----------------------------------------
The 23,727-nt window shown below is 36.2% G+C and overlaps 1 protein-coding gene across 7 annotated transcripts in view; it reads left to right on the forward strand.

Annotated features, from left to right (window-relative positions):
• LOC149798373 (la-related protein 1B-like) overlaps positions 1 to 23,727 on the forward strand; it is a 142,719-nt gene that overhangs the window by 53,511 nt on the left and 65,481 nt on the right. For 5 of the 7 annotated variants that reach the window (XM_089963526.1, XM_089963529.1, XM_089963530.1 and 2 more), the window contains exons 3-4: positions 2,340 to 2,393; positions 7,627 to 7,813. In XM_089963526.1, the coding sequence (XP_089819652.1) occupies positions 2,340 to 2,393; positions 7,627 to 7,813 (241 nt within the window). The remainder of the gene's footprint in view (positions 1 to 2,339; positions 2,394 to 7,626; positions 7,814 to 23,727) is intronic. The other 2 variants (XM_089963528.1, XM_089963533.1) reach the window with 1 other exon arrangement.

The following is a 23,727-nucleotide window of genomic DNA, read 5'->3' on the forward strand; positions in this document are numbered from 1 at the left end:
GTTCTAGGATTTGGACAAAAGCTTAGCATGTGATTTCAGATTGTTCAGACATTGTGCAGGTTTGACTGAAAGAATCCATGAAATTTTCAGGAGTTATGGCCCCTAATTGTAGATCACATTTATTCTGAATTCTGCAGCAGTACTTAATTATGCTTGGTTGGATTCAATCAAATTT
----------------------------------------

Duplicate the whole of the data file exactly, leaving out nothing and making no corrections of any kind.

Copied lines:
The 23,727-nt window shown below is 36.2% G+C and overlaps 1 protein-coding gene across 7 annotated transcripts in view; it reads left to right on the forward strand.

Annotated features, from left to right (window-relative positions):
• LOC149798373 (la-related protein 1B-like) overlaps positions 1 to 23,727 on the forward strand; it is a 142,719-nt gene that overhangs the window by 53,511 nt on the left and 65,481 nt on the right. For 5 of the 7 annotated variants that reach the window (XM_089963526.1, XM_089963529.1, XM_089963530.1 and 2 more), the window contains exons 3-4: positions 2,340 to 2,393; positions 7,627 to 7,813. In XM_089963526.1, the coding sequence (XP_089819652.1) occupies positions 2,340 to 2,393; positions 7,627 to 7,813 (241 nt within the window). The remainder of the gene's footprint in view (positions 1 to 2,339; positions 2,394 to 7,626; positions 7,814 to 23,727) is intronic. The other 2 variants (XM_089963528.1, XM_089963533.1) reach the window with 1 other exon arrangement.

The following is a 23,727-nucleotide window of genomic DNA, read 5'->3' on the forward strand; positions in this document are numbered from 1 at the left end:
GTTCTAGGATTTGGACAAAAGCTTAGCATGTGATTTCAGATTGTTCAGACATTGTGCAGGTTTGACTGAAAGAATCCATGAAATTTTCAGGAGTTATGGCCCCTAATTGTAGATCACATTTATTCTGAATTCTGCAGCAGTACTTAATTATGCTTGGTTGGATTCAATCAAATTT